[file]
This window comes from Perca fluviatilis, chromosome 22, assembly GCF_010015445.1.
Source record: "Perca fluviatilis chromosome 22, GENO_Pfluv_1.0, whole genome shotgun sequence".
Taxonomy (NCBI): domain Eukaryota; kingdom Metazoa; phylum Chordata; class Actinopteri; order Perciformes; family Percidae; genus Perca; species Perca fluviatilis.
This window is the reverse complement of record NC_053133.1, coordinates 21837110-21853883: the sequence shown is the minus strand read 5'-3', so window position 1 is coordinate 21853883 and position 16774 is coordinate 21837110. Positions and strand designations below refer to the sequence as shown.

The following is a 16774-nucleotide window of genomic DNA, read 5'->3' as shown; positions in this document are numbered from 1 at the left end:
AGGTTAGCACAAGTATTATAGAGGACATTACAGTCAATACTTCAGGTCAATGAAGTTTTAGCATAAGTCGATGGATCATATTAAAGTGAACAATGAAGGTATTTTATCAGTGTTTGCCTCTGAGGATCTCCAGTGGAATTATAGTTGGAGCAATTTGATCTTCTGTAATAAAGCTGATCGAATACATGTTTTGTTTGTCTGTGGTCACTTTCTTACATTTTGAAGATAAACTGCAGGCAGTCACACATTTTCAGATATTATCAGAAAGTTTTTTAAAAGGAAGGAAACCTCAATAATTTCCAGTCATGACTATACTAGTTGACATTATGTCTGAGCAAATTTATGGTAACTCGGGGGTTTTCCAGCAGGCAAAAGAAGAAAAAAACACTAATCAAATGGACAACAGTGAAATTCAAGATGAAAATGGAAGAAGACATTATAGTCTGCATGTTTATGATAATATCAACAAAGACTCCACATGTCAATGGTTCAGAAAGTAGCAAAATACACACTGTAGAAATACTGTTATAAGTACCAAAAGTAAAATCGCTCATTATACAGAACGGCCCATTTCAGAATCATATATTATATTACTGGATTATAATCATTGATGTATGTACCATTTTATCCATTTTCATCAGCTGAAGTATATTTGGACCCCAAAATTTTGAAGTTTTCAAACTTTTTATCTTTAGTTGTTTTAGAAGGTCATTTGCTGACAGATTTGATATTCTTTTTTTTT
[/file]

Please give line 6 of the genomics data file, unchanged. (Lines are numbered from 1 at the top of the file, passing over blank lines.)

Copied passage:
AGGTTAGCACAAGTATTATAGAGGACATTACAGTCAATACTTCAGGTCAATGAAGTTTTAGCATAAGTCGATGGATCATATTAAAGTGAACAATGAAGGTATTTTATCAGTGTTTGCCTCTGAGGATCTCCAGTGGAATTATAGTTGGAGCAATTTGATCTTCTGTAATAAAGCTGATCGAATACATGTTTTGTTTGTCTGTGGTCACTTTCTTACATTTTGAAGATAAACTGCAGGCAGTCACACATTTTCAGATATTATCAGAAAGTTTTTTAAAAGGAAGGAAACCTCAATAATTTCCAGTCATGACTATACTAGTTGACATTATGTCTGAGCAAATTTATGGTAACTCGGGGGTTTTCCAGCAGGCAAAAGAAGAAAAAAACACTAATCAAATGGACAACAGTGAAATTCAAGATGAAAATGGAAGAAGACATTATAGTCTGCATGTTTATGATAATATCAACAAAGACTCCACATGTCAATGGTTCAGAAAGTAGCAAAATACACACTGTAGAAATACTGTTATAAGTACCAAAAGTAAAATCGCTCATTATACAGAACGGCCCATTTCAGAATCATATATTATATTACTGGATTATAATCATTGATGTATGTACCATTTTATCCATTTTCATCAGCTGAAGTATATTTGGACCCCAAAATTTTGAAGTTTTCAAACTTTTTATCTTTAGTTGTTTTAGAAGGTCATTTGCTGACAGATTTGATATTCTTTTTTTTT